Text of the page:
When we complain, it is frequently evil. But complaining is not necessarily evil. There's a faithful (believing) way to complain and a faithless (unbelieving) way to complain. The Bible often refers to faithless complaining as grumbling and warns us not to do that (Numbers 14:26–30; John 6:43; Philippians 2:14; James 5:9). Grumbling complaints directly or indirectly declare that God is not sufficiently good, faithful, loving, wise, powerful, or competent. Otherwise, he would treat us better or run the universe more effectively. Faithless complaining is sinful because it accuses God of doing wrong.
But faithful complaining does not impugn God with wrong. Rather, it is an honest, groaning expression of what it’s like to experience the trouble, anguish, and grief of living in this fallen, futile world (Romans 8:20–23). God does not mind this kind of complaining. In fact, he encourages it — and teaches us how to do it in the Bible.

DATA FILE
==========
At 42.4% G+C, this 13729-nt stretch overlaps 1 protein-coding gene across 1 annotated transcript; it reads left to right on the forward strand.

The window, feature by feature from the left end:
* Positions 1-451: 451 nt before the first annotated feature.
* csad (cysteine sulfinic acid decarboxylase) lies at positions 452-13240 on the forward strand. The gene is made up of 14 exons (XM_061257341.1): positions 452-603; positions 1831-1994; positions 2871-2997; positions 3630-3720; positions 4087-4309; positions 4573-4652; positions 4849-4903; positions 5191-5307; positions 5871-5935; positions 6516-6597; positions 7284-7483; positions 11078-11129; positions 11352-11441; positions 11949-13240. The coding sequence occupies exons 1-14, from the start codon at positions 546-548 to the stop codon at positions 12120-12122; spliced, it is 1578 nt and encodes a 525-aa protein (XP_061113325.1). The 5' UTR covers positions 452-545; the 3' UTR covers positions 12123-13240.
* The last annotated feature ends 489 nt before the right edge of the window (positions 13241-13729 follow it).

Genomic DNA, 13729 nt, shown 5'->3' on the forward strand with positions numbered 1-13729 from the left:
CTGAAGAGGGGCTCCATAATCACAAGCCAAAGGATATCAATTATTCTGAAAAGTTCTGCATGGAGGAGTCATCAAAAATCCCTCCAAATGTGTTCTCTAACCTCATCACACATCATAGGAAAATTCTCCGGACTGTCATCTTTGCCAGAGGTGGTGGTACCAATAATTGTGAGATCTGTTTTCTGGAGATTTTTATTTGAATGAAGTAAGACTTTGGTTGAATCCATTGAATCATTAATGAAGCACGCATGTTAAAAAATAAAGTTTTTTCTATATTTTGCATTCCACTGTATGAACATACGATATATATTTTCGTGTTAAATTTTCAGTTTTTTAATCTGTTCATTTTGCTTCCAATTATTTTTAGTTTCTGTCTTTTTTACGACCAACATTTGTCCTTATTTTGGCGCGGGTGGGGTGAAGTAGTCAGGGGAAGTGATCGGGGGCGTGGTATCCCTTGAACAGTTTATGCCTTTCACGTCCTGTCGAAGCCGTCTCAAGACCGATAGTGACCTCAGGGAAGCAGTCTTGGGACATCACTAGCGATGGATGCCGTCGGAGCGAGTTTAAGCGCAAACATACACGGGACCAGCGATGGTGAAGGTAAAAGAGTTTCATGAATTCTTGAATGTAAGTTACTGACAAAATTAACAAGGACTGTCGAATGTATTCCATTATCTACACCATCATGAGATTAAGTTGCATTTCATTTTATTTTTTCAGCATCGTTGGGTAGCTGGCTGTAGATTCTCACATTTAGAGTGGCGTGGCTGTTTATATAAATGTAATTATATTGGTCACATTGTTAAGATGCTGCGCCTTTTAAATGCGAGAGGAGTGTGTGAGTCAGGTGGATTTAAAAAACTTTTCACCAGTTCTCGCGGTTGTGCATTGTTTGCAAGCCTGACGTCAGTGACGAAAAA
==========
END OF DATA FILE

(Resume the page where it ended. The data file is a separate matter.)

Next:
With my voice I cry out to the Lord; with my voice I plead for mercy to the Lord. I pour out my complaint before him; I tell my trouble before him. (Psalm 142:1–2)
How God Wants Us to Complain
Most of these biblical and righteous complaints are contained in what we call the psalms of lament. The Book of Psalms contains the prayers and hymns that God chose to teach us how to express ourselves to him in worship. About one-third of these psalms are laments. And they are precious gifts from God.